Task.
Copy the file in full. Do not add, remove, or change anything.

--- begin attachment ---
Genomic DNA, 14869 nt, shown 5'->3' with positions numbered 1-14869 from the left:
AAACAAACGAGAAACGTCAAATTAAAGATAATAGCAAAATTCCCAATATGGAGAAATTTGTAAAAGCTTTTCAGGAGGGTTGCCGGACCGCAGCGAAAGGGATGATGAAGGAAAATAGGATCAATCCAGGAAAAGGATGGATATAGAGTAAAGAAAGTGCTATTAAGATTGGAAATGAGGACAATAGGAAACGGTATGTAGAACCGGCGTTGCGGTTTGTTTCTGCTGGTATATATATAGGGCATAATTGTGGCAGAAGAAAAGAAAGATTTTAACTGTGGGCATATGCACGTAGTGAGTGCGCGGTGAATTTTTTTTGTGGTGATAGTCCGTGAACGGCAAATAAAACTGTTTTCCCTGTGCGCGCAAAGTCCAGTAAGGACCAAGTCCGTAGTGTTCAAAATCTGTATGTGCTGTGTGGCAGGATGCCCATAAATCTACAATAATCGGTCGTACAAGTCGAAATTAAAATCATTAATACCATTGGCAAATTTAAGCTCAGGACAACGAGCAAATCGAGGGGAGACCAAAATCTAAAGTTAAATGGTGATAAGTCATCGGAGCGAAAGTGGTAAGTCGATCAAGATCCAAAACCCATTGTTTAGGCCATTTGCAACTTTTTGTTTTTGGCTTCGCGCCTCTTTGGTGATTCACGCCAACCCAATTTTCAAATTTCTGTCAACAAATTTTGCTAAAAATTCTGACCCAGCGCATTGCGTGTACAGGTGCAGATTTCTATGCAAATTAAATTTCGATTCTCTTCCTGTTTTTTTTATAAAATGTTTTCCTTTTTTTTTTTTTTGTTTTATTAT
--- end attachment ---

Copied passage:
Genomic DNA, 14869 nt, shown 5'->3' with positions numbered 1-14869 from the left:
AAACAAACGAGAAACGTCAAATTAAAGATAATAGCAAAATTCCCAATATGGAGAAATTTGTAAAAGCTTTTCAGGAGGGTTGCCGGACCGCAGCGAAAGGGATGATGAAGGAAAATAGGATCAATCCAGGAAAAGGATGGATATAGAGTAAAGAAAGTGCTATTAAGATTGGAAATGAGGACAATAGGAAACGGTATGTAGAACCGGCGTTGCGGTTTGTTTCTGCTGGTATATATATAGGGCATAATTGTGGCAGAAGAAAAGAAAGATTTTAACTGTGGGCATATGCACGTAGTGAGTGCGCGGTGAATTTTTTTTGTGGTGATAGTCCGTGAACGGCAAATAAAACTGTTTTCCCTGTGCGCGCAAAGTCCAGTAAGGACCAAGTCCGTAGTGTTCAAAATCTGTATGTGCTGTGTGGCAGGATGCCCATAAATCTACAATAATCGGTCGTACAAGTCGAAATTAAAATCATTAATACCATTGGCAAATTTAAGCTCAGGACAACGAGCAAATCGAGGGGAGACCAAAATCTAAAGTTAAATGGTGATAAGTCATCGGAGCGAAAGTGGTAAGTCGATCAAGATCCAAAACCCATTGTTTAGGCCATTTGCAACTTTTTGTTTTTGGCTTCGCGCCTCTTTGGTGATTCACGCCAACCCAATTTTCAAATTTCTGTCAACAAATTTTGCTAAAAATTCTGACCCAGCGCATTGCGTGTACAGGTGCAGATTTCTATGCAAATTAAATTTCGATTCTCTTCCTGTTTTTTTTATAAAATGTTTTCCTTTTTTTTTTTTTTGTTTTATTAT